Are these mistakes on your CV stopping you from landing your next job?
Poor presentation is often used as an excuse to throw out an application before it’s even been read, especially when there are a large number of applications to process.
Give your application a fighting chance by making sure you don’t make these common presentation mistakes:
- Forgetting to attach a CV – Always double check that your CV is attached to your application before clicking send. How are you going to get hired if no one can see what you have to offer?
- Sending your application from email@example.com – While you may still be using an email address containing your school nickname to talk to your friends, using it to apply for a job can put employers off. Consider setting up a separate – more sensible – email account to use for your job applications. For example, Sally.Hooper@hotmail.com.
- Sending off your application without doing a spell check – Always do a spell check on your application before sending it off. You should also ask someone to sense check your application, as a spell checker won’t detect if you’ve used the wrong ‘weather’ or missed out a word.
- Leaving evidence of any feedback comments – It is always great to get feedback on your application before sending it off. However, leaving such comments in place could cast doubt on your IT skills, as well as make you look bad if you’ve repeatedly used the wrong ‘their’.
- Using a really small font – While you may be determined to fit as much as possible onto a 2-page CV, reducing the font size to less than point 11 is likely to do more harm than good. It is far better to send off a 3-page CV than to compromise on layout and font-size.
Making a good first impression
You only get one chance to make a first impression.
Avoid these mistakes and make sure it’s a good one!
- Leaving unexplained gaps on your CV – A blank space on a CV will always raise concerns. It is generally expected that you provide some form of explanation for where you were or what you were doing while out of work. For example, volunteer work, travelling or raising a family.
- Listing photocopying as a key skill – The key skills section of your CV should be reserved for highly developed skills such as using Adobe Photoshop, or being able to orchestrate a successful social media marketing campaign. Photocopying, posting, laminating and answering the telephone aren’t key skills. They are things you should be able to do without much help.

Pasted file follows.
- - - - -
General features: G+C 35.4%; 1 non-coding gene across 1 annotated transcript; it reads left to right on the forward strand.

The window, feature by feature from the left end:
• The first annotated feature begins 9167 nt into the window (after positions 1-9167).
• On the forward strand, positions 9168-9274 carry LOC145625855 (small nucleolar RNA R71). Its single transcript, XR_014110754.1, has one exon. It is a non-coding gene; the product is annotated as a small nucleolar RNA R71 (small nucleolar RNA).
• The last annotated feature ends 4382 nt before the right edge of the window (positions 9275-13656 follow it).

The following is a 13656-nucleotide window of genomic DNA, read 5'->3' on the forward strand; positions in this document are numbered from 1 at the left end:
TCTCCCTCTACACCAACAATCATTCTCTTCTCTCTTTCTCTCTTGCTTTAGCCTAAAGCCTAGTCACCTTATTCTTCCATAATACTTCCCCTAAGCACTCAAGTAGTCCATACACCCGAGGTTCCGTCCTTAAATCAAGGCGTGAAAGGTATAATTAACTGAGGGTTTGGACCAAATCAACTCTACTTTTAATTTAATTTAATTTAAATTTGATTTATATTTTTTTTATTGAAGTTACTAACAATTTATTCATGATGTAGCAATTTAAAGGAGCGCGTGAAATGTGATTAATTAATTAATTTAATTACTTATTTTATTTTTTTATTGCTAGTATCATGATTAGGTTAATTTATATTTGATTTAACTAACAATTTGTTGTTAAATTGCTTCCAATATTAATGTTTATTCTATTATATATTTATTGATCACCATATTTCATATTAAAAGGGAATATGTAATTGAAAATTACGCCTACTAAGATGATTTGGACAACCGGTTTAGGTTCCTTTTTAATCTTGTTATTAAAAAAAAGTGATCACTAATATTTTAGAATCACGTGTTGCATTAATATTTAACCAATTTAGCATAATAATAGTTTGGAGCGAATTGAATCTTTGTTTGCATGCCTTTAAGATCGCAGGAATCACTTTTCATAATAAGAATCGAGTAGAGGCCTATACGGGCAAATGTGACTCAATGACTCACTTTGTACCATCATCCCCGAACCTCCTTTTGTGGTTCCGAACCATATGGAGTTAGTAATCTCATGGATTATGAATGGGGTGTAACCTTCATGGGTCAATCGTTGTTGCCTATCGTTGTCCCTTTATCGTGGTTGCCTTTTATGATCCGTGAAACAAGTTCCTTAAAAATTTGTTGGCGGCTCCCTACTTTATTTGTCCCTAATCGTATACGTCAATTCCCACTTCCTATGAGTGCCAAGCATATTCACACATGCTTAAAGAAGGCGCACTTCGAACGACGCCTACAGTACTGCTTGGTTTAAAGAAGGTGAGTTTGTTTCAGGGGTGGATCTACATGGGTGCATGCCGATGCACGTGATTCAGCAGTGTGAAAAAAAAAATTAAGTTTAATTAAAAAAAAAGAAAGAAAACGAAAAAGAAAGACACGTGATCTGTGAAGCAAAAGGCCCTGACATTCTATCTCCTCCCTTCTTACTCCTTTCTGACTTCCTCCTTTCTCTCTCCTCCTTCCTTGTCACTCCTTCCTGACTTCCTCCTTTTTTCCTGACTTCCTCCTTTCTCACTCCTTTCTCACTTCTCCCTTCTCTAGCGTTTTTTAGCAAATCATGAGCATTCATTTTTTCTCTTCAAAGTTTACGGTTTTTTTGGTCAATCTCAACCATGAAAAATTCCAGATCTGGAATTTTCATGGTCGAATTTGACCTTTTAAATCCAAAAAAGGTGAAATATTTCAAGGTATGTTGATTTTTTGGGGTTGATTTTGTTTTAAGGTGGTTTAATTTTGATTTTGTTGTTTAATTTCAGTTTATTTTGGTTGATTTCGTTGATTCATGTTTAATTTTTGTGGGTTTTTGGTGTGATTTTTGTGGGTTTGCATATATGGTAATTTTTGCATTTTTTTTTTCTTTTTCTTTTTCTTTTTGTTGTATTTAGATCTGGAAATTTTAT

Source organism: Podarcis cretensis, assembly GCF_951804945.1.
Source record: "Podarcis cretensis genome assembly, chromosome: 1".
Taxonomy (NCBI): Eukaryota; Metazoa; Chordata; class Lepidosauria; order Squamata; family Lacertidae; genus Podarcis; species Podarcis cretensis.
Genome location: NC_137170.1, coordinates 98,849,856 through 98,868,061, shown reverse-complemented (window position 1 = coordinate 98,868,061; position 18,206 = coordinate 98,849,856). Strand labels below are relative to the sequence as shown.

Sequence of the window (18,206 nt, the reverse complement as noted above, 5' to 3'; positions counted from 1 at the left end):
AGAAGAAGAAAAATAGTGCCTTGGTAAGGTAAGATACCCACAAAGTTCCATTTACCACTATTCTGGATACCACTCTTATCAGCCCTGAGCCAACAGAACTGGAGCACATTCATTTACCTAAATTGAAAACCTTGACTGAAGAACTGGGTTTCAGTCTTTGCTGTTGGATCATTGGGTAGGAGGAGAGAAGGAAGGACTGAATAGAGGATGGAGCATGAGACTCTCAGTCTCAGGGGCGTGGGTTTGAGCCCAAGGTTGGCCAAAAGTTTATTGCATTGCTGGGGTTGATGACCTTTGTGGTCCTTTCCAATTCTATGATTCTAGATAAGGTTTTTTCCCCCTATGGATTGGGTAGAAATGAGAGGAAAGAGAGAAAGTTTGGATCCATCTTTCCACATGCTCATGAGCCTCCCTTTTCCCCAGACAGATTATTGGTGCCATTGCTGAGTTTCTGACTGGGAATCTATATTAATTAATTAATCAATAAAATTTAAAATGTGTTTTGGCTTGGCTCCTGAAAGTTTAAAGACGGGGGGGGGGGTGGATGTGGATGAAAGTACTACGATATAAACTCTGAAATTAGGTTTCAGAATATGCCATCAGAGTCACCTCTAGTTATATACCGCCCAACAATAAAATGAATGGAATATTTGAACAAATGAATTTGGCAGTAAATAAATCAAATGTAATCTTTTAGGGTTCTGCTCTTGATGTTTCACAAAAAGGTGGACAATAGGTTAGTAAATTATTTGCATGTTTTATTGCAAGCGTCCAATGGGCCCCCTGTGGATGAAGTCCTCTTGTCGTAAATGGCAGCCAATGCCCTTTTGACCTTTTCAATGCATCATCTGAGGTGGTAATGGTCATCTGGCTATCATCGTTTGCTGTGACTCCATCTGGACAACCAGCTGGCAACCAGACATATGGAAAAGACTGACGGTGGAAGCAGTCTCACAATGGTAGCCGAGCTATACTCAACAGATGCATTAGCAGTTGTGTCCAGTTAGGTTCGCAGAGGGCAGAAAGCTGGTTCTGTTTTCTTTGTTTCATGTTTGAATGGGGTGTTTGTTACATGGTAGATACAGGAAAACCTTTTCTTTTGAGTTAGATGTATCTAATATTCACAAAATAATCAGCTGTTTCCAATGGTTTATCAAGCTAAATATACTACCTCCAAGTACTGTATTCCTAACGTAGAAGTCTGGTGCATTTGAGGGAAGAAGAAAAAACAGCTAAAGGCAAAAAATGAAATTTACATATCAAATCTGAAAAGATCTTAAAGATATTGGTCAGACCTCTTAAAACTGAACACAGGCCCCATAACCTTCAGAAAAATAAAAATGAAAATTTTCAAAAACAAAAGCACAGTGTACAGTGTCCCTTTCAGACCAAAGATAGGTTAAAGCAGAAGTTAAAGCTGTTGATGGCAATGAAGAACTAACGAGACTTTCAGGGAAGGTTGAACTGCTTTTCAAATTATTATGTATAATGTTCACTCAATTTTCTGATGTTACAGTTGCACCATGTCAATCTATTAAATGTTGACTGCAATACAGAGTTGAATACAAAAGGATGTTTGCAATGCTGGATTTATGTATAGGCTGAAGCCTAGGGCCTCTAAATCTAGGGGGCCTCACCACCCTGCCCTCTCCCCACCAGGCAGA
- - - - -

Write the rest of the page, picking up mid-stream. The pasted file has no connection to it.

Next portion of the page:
- Addressing your cover letter to Sir/Madam – Always try to find out exactly who to address your cover letter to. Even if it involves ringing the company. Also double-check that the name you have is an actual person and not the name of a recruitment company.
- Posting drunken pictures of yourself on Facebook – Be aware of what social media sites/blogs say about you. Employers do look at Facebook and Twitter and aren’t impressed with your rude or drunken messages.
- Ignoring the location of a job – Always check the location of a job before applying for it. Unless you are close by, or mention that you are willing to relocate, it is likely that your application will be discounted (unless it’s a homeworking job).
- Describing your job role rather than highlighting your skills – Your CV should detail the skills you’ve developed in the various jobs you have had. It should not just be a list of job descriptions.
- Not including something that is asked for – If the job description asks you to include something, for example, a cover letter or examples of your work, make sure you include these.
Other mistakes to avoid…
- Filling your CV with “reasons for leaving” – Unless you have moved between jobs a lot, don’t waste space on your CV with “reasons for leaving”. No one is expected to stay in a job forever and, if your recruiter is interested, they will ask.
- Reapplying for the same job – If your application gets rejected, you should always ask for feedback. But don’t then try and apply for the same job again with those changes made. You have already blown your chance to make a good first impression, and it is best that you apply the advice to your next application.
- Leaving off your Maths and English GCSEs – Always include your Maths and English GCSE grades – even if your employer doesn’t ask for them. They demonstrate the basic level of competence that most jobs require.
If you get selected for an interview…
Employers love to see that you really want to come and work for them.
But if you can’t be bothered to put a good application together, how much effort are you really going to put in on the job?
Avoid making these mistakes and show your potential employer just how much you want that job!
- Not doing your research – A generic application with no mention of the company isn’t going to get you very far. Make sure you do your research and specifically mention why you would like to come and work for them.
- Saying you want the job because of its convenient location – Your cover letter gives you the opportunity to explain why you want the job and why you think you’d be good at it. Saying you want the job because of its convenient location isn’t a good enough reason.
- Ignoring the company website – Nowadays most companies have a website. So in your cover letter you should try and make reference to the fact that you have visited it. This is especially important if the job role specifically involves working on the website.